Trump World Expects Court Drama To Push Him To Victory

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Diana Glebova White House Correspondent
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Former President Donald Trump’s campaign expects the drama surrounding his indictments to continue pushing him in the polls — even with some potential court appearances coming close to key primary dates — Trump insiders told the Daily Caller.

The former president was indicted for the fourth time Aug. 14 on charges related to the Georgia election interference case. Fulton County District Attorney Fani Willis has requested the trial to begin March 4 — the day before Super Tuesday. Trump could face a list of other trial days, including related to his classified documents case; Jan. 6 case; alleged civil fraud case; a second defamation trial brought by E. Jean Carrol and the Stormy Daniels hush money case, right around critical points in the 2024 election. (RELATED: Trump’s Trial Dates Just So Happen To Align With Major Primary Contests)

The list of indictments, however, don’t seem to impact his support as Trump continues to dominate the Republican primary field and numbers show him being neck and neck with President Joe Biden, those close to Trump noted.

“His poll numbers keep going up, up, up!” Trump’s spokesperson Steven Cheung told the Caller.

“The latest CBS poll shows more than 90 percent of Republicans think the indictments are ‘politically motivated,’ and even CNN is admitting that President Trump is polling very strongly against Joe Biden. President Trump is undeterred by the Democrats’ clear efforts to interfere in the election and remove his name from the ballot. He is on track to return to the White House,” Karoline Leavitt, spokeswoman for Make America Great Again Inc., said.

A GOP consultant close to the Trump campaign said they don’t expect prosecutors to get the dates they are requesting for the trials.

“This is clearly an attempt at election interference. There’s no other reason for all these trials to be set right in the middle of the primary. The only real reason to do that is to try and interfere in the election. Now I do expect that some of these cases will get pushed back, I don’t think the prosecutors will end up getting the exact dates that they’re requesting,” the GOP consultant close to the campaign told the Caller.

The Caller granted anonymity to sources familiar with Trump’s thinking to allow them to speak openly on a sensitive matter.

Trump is also “absolutely” benefitting from the earned media he’s getting around the indictment, the consultant said. “He’s obviously gotten a boat load of earned media, and in conservative circles, sympathetic earned media around these indictments.”

There could “possibly” be campaign strategy changes, but “I would be shocked and frankly disgusted if these judges allow these trials to happen right around these major primaries,” the consultant added.

Republican strategists are also seeing the indictments as a net positive for Trump.

“As usual, conventional wisdom does not apply to Donald Trump… The indictments have done nothing but supercharge his support within the party. I just think the trial dates and other legal machinations are going to help to remind Republican voters that he is their perceived champion,” Jason Roe, Republican strategist and former executive director of the Michigan GOP, told the Caller. (RELATED: EXCLUSIVE: Donald Trump Jr., Kimberly Guilfoyle To Attend First GOP Debate Despite Trump Absence)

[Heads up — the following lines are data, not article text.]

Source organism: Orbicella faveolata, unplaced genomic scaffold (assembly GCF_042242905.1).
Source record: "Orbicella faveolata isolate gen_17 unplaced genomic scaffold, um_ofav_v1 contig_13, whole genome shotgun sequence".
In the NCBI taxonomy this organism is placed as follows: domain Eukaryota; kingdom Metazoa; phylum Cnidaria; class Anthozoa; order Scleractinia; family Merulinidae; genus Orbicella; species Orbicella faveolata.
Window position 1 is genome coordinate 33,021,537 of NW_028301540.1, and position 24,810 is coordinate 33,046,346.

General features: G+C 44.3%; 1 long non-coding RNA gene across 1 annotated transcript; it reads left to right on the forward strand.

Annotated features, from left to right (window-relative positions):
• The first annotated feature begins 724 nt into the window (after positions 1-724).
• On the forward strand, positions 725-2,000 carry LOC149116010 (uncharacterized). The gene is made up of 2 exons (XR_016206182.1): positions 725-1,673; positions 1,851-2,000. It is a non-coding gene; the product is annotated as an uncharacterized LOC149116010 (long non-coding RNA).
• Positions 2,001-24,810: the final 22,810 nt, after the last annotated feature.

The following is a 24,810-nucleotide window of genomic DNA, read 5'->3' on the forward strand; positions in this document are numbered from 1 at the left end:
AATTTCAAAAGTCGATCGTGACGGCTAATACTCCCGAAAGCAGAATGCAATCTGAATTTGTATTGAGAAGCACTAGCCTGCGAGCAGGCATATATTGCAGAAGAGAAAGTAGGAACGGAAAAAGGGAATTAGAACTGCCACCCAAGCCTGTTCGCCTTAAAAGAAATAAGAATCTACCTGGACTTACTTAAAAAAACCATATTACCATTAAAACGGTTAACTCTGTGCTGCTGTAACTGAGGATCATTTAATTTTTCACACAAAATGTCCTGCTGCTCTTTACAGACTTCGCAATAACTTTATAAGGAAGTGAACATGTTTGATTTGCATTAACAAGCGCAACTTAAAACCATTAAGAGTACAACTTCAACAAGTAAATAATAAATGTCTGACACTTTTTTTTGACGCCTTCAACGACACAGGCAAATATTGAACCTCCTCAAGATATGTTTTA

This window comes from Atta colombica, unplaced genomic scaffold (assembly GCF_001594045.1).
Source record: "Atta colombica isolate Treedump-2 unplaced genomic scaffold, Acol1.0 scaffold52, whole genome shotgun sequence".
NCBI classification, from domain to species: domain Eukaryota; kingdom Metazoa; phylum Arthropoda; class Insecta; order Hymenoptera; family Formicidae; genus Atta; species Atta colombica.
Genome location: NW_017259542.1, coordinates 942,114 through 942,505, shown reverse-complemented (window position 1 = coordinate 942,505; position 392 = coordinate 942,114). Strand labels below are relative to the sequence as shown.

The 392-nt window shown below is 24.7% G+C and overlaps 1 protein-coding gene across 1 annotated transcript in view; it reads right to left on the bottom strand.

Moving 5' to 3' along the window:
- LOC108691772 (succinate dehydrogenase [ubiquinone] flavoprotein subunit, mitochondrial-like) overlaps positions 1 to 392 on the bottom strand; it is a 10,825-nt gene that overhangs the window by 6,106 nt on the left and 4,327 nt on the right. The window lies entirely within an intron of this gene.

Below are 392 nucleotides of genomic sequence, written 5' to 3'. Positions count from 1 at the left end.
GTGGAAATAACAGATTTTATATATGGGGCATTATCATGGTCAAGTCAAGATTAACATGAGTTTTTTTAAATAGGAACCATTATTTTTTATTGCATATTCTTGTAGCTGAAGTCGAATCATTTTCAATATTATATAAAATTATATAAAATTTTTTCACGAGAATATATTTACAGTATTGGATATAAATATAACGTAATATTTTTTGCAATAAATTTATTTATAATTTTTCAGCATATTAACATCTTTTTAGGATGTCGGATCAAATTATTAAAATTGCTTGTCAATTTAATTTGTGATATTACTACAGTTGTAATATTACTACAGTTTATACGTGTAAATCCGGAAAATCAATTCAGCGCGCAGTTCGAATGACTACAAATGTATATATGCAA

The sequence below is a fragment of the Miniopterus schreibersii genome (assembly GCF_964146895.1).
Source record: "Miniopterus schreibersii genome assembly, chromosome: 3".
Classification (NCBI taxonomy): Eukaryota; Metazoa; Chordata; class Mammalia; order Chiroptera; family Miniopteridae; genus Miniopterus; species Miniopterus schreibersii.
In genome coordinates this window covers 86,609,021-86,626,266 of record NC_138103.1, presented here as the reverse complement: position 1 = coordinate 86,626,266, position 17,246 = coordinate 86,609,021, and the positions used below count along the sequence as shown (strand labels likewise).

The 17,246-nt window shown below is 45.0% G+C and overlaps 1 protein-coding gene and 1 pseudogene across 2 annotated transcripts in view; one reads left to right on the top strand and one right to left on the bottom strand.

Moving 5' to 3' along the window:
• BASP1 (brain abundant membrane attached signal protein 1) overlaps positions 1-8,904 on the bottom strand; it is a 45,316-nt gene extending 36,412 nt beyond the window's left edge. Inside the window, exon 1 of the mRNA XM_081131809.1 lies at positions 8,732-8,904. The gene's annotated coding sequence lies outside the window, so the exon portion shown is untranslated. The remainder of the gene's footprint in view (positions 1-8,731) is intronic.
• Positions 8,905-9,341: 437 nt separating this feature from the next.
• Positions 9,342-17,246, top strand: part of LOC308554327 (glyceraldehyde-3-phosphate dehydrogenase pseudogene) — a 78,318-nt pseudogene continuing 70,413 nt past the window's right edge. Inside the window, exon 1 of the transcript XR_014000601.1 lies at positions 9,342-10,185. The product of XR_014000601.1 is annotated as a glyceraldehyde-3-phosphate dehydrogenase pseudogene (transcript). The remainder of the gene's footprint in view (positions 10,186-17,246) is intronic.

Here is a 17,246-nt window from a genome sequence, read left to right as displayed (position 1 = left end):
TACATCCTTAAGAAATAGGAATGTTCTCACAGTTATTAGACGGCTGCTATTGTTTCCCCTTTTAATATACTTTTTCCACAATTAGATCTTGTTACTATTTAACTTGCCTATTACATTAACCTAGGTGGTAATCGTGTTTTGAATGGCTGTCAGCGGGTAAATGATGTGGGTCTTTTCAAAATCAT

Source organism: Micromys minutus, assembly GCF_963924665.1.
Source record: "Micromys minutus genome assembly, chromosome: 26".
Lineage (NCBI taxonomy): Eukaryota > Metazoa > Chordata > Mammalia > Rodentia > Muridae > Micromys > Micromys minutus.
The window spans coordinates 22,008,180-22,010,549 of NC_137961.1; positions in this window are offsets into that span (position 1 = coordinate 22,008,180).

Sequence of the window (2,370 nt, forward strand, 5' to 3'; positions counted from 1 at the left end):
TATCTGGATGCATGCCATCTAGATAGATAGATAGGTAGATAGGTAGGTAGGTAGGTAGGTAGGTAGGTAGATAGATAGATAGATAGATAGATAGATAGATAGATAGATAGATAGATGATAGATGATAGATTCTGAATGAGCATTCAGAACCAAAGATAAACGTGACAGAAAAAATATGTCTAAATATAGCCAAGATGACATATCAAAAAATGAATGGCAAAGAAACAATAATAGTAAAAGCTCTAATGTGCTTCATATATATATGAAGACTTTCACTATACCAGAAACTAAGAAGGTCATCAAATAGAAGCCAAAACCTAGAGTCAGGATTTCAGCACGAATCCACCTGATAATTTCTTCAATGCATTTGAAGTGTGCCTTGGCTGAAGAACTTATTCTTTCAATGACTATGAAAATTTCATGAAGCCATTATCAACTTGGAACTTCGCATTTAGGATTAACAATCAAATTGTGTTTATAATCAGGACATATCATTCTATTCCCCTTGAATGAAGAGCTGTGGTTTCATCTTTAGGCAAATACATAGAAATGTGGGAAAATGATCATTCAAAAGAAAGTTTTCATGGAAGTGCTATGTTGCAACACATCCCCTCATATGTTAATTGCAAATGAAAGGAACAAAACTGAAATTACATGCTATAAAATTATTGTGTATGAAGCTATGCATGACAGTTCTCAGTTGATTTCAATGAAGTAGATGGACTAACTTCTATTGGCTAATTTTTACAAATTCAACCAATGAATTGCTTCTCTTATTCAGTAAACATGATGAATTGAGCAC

(COMBO) This combination of pictures created on August 14, 2023 shows Former US President Donald Trump in Orlando, Florida, on February 26, 2022 and Fulton County District Attorney Fani Willis on August 14, 2023, in Atlanta, Georgia. (Photo by CHANDAN KHANNA and Christian MONTERROSA / AFP) (Photo by CHANDAN KHANNA,CHRISTIAN MONTERROSA/AFP via Getty Images)

The indictments won’t absorb Trump’s time — they’re helping him consume “all the oxygen” from the other candidates, Roe added. The trial dates are “going to help him. It’s going to give him something to talk about.”

Republican strategist John Thomas agreed the indictments are “a boon to the campaign both for keeping Trump’s small dollar operation alive and the money machine flowing into the campaign” and “that it’s turned Trump into a mythical martyrdom-like status.”

The indictments may pose a negative in terms of being a “giant money suck and distraction,” Thomas said, adding that “it also makes it more difficult to recruit top-notch staff, because they are concerned about getting caught up in his legal problems and financing that themselves.”

Amy Tarkanian, Republican strategist and former chairwoman of the Nevada Republican Party, told the Caller she doesn’t “think it’s going to affect his campaign at all.”

“If you’ve seen already, every time there’s another indictment, his support increases… I don’t think these indictments, or the fact that any of these court appearances happening right around key moments of this election are going to change one bit,” Tarkanian said. “You’ve got a base that has dug their heels in and they have fed into the victimhood mentality, which president Trump and his team have really done an excellent job with that.”